"It gets a little nutty as the week goes on," Stonefoot said. "I am amazed at how much our little school comes together for this."
Anyone who does not believe Stonefoot just have to ask the students.
"I like everyone's spirit and how they dress," junior Samantha Judd said.
Her classmate Sierra Tessmer agreed and emphatically stated, "I love helping the little kids."
In 12 grade, Samantha Gardner said Math Week brings spirit to the school.
"We don't really have a lot of sports," Gardner said. "Ms. Stonefoot really cares about the school and everyone in it. She doesn't get enough credit."
"It's a fun way to learn about math," senior Emily Krause said.
Senior Rachel Boll, however, enjoys the mental challenge of the week.
"We have to think of creative ways to dress," Boll said. "All of us have to think of different ideas. It really gets the mind going."
Junior Cody Rater had another reason to enjoy this year's event. Along with classmates Ian Petroff, Trevor Enterline and his father, Steve, he designed and built the Vortex wind machine.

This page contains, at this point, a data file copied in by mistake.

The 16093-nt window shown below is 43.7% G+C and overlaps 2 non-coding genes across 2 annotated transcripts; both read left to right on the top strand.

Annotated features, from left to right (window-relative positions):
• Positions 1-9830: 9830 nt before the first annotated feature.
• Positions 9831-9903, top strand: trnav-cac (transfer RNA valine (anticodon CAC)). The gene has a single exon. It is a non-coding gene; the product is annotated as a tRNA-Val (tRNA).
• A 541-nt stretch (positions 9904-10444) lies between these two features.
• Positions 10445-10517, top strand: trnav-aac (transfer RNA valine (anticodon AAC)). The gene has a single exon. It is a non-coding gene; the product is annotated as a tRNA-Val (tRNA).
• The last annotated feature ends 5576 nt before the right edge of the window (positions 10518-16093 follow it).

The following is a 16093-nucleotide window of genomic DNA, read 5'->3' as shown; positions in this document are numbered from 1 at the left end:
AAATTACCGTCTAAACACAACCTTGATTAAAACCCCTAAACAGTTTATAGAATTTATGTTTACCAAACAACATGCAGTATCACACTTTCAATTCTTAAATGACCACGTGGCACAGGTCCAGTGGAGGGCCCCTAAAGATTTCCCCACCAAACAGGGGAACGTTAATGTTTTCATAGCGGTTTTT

"Ms. Stonefoot said it would be good if we could build this machine and I just said we probably could," Rater said. "We messed up twice, but kept on trying till we got it."
If their testimony still is not convincing, ask principal Karen Krause.
"It's a fun way to celebrate academics," Krause said. "In our time of state tests and pressure on students, we need more ways of motivating students to learn and enjoy school. I personally carry away how valuable it is to be a K-12 building and how much the elementary values the upper classes coming into the classroom."
One thing no one can deny - Math Week ended with a thundering roar of approval from the students of Ripley school. The enthusiasm never waned throughout the two-hour Math Battle. Students shook the bleachers when the mystery Ripley Eagles mascot revealed itself to be Donna Lauzon, who had taught at the school for many years.
And when the final event had ended, the freshmen had won the day with 92 points. The juniors, who were hoping for a "three-peat," went home disappointed, but with a respectable 88 points. The sophomores took third with 77 and the seniors trailed the pack with 70. The students left the gymnasium in high spirits, the dust settle back to the rafters, the mess was cleaned up and Pythagoras went back to rest in his grave.
And if you don't know who Pythagoras is, you had better show up for next year's Math Week.